Town hall on medical center closure offers cold comfort to community
Hundreds of Coastsiders packed the Cunha Intermediate School multipurpose room for a town hall meeting on the closure of the Coastside Family Medical Center.
Even ten days after the closure of the Center, it is still impossible to get accurate information on medical records. One member of the audience contradicted Supervisor Rich Gordon, who called the meeting, on whether patients were entitled to receive their medical records without charge from the Center.
According to Gordon, the approximately 8,000 patients of the CFMC are divided in roughly into three groups:
- 2,000 were affiliated with Mills Peninsula Medical Group and will be assigned new physicians by the group.
- 2,000 were in county managed programs, such as MediCal, and are in the process of being assigned new physicians by the Health Plan of San Mateo.
- 4,000 were on private insurance or self-paying. They were told to contact their insurance company to get a new physician to receive their records.
It became clear during the Q&A that many members of the audience still expected that some accomodation could be found that would bring back the center. Supervisor Gordon offered no hope that the Center, which had declared bankruptcy, would ever reopen.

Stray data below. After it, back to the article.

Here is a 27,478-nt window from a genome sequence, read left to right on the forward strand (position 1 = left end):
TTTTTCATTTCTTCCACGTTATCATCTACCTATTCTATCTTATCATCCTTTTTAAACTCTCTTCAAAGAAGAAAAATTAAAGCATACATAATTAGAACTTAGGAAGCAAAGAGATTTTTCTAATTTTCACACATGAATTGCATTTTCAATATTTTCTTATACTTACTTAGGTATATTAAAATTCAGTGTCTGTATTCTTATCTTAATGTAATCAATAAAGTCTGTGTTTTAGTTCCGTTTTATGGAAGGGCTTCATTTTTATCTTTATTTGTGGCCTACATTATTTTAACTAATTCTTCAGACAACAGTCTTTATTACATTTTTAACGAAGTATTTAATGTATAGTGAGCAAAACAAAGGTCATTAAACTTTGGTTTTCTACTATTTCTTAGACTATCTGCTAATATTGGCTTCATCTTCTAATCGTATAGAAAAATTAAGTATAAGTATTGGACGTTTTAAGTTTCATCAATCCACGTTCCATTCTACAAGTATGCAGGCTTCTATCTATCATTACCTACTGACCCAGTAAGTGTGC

Gordon said the County had been paying the Center’s $25,000 monthly rent for the last six months, but had balked at a last-minute loan of $300,000. Gordon noted that the county already had $6 to $7 million in unfunded federal medical mandates.
About half the audience were Hispanic, and many of them did not speak English. The meeting was translated by a member of Gordon’s staff and later by a woman from the audience.
Many in the crowd were angry at the way the closure had been handled and called for CFMC board members Ev Ascher and Charise McHugh, who were at the meeting, to come to the stage. Gordon said that although he though the handling of the closure was "unconscionable", he refused to call up the directors, saying: "We’d like someone to focus our anger on, but I’m not sure how productive that would be."
Cheryl Sinclair from Seton Coastside in Moss Beach was on hand to assure the community that rumors Seton Coastside would close are false and that it would continue its 35 years of service to the community.
I talked to Sinclair afterward and she said that so far the emergency room at Seton was not being overtaxed by spillover from CFMC, but that many patients did not yet know that CFMC had closed or that Seton was available.
Darin Boville was at the meeting taking video for Montara Fog. He has posted full, English, and Spanish versions of the meeting.
Click to download the information sheet distributed at the meeting. [updated Mar 26]